• Do be honest. If the employee is successfully on track to fire himself, tell him, in no uncertain terms. Perhaps a sincere heart-to-heart will provoke an attitude adjustment.
  • Don’t stop doing your job. Insubordinate employees can be so unpleasant to be around, it’s tempting to just leave them alone so they can do whatever they like as long as they do it away from you. But you’re the manager, and your job is to manage—not scamper in fear. Face that nasty employee head on (professionally and courteously of course), and don’t allow her to prevent you from doing your best.
  • Do remember to document everything. You’ve heard the cliche—if it isn’t in writing it didn’t happen. If you aren’t already, get into the habit of documenting each and every disciplinary action you’ve taken with this employee, including verbal actions.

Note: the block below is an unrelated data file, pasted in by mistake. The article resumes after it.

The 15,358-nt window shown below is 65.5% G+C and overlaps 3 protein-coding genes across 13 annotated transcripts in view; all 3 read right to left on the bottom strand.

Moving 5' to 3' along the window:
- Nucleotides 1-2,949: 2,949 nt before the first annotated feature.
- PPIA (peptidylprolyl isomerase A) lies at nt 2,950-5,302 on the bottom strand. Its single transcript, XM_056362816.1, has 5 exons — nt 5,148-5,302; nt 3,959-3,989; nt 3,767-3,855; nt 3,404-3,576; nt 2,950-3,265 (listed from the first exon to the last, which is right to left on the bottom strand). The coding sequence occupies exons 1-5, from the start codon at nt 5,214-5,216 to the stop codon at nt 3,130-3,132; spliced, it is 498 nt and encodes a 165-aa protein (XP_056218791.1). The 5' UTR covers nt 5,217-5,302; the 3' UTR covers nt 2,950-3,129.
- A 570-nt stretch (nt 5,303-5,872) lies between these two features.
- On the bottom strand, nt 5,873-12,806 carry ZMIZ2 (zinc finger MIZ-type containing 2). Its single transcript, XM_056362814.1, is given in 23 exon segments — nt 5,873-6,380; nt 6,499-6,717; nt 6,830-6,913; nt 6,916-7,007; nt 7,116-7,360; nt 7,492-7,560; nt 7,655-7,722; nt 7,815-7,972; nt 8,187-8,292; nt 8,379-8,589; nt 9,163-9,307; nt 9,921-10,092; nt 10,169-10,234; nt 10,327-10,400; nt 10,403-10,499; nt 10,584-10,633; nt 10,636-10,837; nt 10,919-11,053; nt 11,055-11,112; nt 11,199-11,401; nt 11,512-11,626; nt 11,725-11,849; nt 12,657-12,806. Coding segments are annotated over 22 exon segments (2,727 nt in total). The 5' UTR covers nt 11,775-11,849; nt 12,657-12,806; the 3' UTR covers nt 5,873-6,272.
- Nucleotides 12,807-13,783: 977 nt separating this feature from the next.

• Do consult with HR. Your HR professional can be a real help during this time, even if it’s just to provide you a safe place to vent.
  • Do know that this too shall pass. Once you decide to address this employee’s behavior, you’ll begin a process that will either result in sustained improvement or termination. Either way, your problem will be solved.

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Add yours
  1. 1

    I have several employees who are insubordinate. They raise their voices to me, blurt out their dissatisfaction to a rule, etc. One particular employee is the shop steward and the ring leader who recently told a customer, I can’t talk to you that long my supervisor said it impedes your work! !!. I am younger than most of my employees and think that might be part of the problem. Any suggestions on how to get these employees to respect me?.
    Sandy R.

  2. 2
    ed baxter

    Solicit advice from these employees from time to time…i know it’s more ego stroking however elders always desire to be sought out for their wisdom…this will turn the tables as what they suggest they must also adhere too